Something I Periodically Write About

19 08 2020

Oldenburg

This is today’s Google Doodle on both Google Germany and the big Google.

Lothar Meyer, the co-developer of the periodic table of the elements.  Today would have been his 190th birthday.

Born in Oldenburg, died in 1895 in the city where he spent most of his academic career, that being Nicholas-Stix-Stadt, aka Tübingen.

More than two years ago now, when my quasi-uncle and I were mere tourists here, one of the things that struck me, especially in the latter parts, was that so many of the places we visited were somehow important in the development of some hard science, that it would have made more sense to point out the ones that weren’t.  Then I started to wonder how in the world Germany didn’t wind up being a global superpower.  So dominant was Germany in chemistry, physics and engineering that, as late as the 1920s, the Weimar years, if you were anyone in the world who wanted a serious career in these fields, you absolutely had to learn German.  My quasi-uncle, an early Boomer, and a mechanical engineer during his working years, still felt it necessary to do that, even though he already learned it in K-12, and, if you knew what his last name is, you wouldn’t be surprised.

There are lots of things which prevented Germany from popping off as a superpower, but there’s a hint to one in particular from Meyer’s own life.  He was on faculty at what is now the Karlsruhe Institute of Technology when the Franco-Prussian War of 1871 popped off.  That was the third and most serious of wars waged by what would become neighbors of a unified German state against the unifying territory to prevent unification from happening, the previous two were at the hands of Denmark and the AHE.  The obelisk inside the traffic circle about a mile west of the Brandenburg Gate commemorates the Germans beating back all three belligerencies.  An interesting side note is that France’s inability to win in 1871 weakened it domestically such that actual communists set up a commune in Paris at that time, which of course didn’t last long, but was the inspiration for CHAZ/CHOP in Seattle.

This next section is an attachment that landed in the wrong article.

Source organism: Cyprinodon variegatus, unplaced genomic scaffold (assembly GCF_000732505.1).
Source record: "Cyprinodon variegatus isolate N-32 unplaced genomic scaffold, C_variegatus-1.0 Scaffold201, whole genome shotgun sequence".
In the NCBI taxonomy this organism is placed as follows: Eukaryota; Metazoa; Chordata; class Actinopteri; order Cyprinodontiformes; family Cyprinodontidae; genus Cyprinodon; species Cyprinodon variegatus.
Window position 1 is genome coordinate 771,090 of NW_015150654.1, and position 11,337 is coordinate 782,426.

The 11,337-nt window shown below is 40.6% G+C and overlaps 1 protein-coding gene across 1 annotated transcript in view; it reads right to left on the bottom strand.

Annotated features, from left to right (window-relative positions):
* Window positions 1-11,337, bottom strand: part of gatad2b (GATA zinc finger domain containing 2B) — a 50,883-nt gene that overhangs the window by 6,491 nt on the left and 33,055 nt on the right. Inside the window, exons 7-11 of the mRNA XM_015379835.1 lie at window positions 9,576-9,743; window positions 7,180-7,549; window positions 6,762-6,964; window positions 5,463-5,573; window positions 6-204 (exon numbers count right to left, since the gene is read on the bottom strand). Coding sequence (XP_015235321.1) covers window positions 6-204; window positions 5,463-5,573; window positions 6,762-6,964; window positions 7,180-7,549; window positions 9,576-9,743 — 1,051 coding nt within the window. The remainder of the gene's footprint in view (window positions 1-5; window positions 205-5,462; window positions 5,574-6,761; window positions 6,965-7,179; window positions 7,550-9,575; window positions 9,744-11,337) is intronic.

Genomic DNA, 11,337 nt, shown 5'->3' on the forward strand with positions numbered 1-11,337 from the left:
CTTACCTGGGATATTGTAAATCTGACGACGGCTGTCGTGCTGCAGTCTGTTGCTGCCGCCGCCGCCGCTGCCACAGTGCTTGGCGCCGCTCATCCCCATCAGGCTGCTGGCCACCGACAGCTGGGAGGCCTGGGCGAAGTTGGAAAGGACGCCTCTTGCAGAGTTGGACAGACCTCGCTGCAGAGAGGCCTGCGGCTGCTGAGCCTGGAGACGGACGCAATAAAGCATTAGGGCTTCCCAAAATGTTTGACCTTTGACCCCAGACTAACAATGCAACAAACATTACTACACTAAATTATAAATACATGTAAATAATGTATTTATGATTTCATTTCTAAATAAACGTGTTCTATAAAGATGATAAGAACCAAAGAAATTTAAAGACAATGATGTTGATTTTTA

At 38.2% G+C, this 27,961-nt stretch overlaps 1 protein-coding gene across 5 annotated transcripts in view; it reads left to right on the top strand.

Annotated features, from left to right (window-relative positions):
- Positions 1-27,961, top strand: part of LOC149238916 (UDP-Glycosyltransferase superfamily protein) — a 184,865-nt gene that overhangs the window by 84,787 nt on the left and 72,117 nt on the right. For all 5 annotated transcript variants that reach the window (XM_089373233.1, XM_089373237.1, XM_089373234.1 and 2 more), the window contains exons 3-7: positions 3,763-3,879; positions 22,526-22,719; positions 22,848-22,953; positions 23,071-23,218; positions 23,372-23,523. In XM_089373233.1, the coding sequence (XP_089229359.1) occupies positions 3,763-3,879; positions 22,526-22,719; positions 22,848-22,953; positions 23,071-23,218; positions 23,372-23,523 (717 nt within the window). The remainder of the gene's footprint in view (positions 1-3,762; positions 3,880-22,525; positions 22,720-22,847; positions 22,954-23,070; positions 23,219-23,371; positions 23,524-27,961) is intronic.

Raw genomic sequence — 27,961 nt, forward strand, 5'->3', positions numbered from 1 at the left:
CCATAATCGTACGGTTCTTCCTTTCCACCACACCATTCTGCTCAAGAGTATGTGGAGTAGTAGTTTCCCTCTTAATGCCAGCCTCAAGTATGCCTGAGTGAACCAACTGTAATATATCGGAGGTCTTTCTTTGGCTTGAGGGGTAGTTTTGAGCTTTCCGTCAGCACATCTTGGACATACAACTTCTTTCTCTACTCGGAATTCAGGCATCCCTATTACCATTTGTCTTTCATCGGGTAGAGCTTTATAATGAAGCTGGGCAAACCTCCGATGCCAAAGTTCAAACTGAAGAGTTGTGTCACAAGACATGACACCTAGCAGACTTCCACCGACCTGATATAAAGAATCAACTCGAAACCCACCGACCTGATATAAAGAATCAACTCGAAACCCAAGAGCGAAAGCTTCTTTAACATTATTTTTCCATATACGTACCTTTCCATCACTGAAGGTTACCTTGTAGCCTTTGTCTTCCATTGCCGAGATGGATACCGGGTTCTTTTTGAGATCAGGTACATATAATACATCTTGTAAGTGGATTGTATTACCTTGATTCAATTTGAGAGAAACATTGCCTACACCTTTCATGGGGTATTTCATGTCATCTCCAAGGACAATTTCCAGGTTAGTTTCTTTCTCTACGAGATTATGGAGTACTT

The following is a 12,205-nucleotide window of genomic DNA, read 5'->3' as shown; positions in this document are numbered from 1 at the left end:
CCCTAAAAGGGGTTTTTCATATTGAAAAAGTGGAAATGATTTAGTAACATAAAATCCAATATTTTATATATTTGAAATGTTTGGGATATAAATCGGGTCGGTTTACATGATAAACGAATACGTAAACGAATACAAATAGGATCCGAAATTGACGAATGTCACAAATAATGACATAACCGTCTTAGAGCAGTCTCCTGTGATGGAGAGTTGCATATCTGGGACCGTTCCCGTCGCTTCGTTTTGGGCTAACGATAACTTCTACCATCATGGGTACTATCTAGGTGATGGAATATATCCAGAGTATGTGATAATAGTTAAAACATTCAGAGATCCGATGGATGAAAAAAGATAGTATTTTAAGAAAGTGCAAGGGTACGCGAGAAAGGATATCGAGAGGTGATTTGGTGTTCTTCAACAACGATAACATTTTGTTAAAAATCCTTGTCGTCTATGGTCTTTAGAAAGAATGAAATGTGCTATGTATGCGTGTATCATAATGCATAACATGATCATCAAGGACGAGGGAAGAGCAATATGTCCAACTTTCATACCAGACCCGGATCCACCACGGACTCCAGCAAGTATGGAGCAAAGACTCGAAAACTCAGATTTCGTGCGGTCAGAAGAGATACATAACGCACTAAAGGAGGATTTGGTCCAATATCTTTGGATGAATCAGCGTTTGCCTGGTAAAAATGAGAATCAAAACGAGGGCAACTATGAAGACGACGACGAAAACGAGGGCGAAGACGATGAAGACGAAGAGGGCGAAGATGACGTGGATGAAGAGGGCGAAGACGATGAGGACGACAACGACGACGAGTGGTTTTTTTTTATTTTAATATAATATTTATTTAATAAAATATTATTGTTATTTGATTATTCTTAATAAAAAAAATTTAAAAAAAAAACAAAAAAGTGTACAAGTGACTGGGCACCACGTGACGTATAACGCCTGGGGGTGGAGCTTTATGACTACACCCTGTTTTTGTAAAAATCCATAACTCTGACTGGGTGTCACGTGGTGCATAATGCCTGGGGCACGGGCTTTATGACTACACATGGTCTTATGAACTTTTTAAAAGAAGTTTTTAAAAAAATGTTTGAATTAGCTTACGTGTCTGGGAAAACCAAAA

Anyway, back to Meyer, he had to put his academic career on hold to care for injured soldiers and civilians in and around Karlsruhe.  There’s one of the big reasons:  Constant warfare and threat of warfare can create superpowers, but it can also prevent them from developing.  Realizing that the lack of actual warfare on this continent post-WWII is an anomaly in is history.  Also proving why those 21 miles are the Longest Yard in the history of civilization.

 


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4 responses

19 08 2020
countenance

Yes, I’ve been following the Iraqi “accident”-causer in Berlin matter all day and evening. Phoniness on several levels.

22 08 2020
Nicholas Stix

I’m happy to see you lived long enough to enjoy your Flitterwochen, and are re-energized!

“AHE”?

“21 miles”?

As for why Germany never became a superpower–actually, it did, but very briefly, in 1914 and 1939.

I favor the Versailles Theory for explaining the disasters from 1921-1945, and then FDR let the Russkies split the country.

And Mutter Merkel (and whoever stands behind her) will have finished the job.

22 08 2020
countenance

Austro-Hungarian Empire. 21 miles, the narrowest extent of the English Channel.

2 09 2020
countenance

Along these lines, an interesting article. Sedan was the critical battle of the FPW.

https://jungefreiheit.de/wissen/geschichte/2020/sedan-deutschland-feiertag/

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